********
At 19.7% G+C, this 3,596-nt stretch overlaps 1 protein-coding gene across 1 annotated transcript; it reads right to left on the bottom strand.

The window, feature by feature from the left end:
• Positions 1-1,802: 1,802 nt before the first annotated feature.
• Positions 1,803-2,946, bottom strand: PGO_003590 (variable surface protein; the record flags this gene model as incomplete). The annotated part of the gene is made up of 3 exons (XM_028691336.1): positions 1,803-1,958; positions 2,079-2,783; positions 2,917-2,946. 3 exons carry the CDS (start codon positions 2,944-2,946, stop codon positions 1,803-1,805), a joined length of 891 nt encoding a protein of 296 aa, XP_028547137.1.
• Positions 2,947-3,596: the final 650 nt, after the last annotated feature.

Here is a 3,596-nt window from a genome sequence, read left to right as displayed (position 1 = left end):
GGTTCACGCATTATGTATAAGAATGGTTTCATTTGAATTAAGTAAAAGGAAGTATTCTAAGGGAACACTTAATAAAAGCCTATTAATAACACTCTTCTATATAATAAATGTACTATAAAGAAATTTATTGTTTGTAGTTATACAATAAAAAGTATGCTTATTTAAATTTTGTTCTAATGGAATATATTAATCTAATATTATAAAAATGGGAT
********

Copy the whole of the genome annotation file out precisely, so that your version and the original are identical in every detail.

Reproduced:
At 19.7% G+C, this 3,596-nt stretch overlaps 1 protein-coding gene across 1 annotated transcript; it reads right to left on the bottom strand.

The window, feature by feature from the left end:
• Positions 1-1,802: 1,802 nt before the first annotated feature.
• Positions 1,803-2,946, bottom strand: PGO_003590 (variable surface protein; the record flags this gene model as incomplete). The annotated part of the gene is made up of 3 exons (XM_028691336.1): positions 1,803-1,958; positions 2,079-2,783; positions 2,917-2,946. 3 exons carry the CDS (start codon positions 2,944-2,946, stop codon positions 1,803-1,805), a joined length of 891 nt encoding a protein of 296 aa, XP_028547137.1.
• Positions 2,947-3,596: the final 650 nt, after the last annotated feature.

Here is a 3,596-nt window from a genome sequence, read left to right as displayed (position 1 = left end):
GGTTCACGCATTATGTATAAGAATGGTTTCATTTGAATTAAGTAAAAGGAAGTATTCTAAGGGAACACTTAATAAAAGCCTATTAATAACACTCTTCTATATAATAAATGTACTATAAAGAAATTTATTGTTTGTAGTTATACAATAAAAAGTATGCTTATTTAAATTTTGTTCTAATGGAATATATTAATCTAATATTATAAAAATGGGAT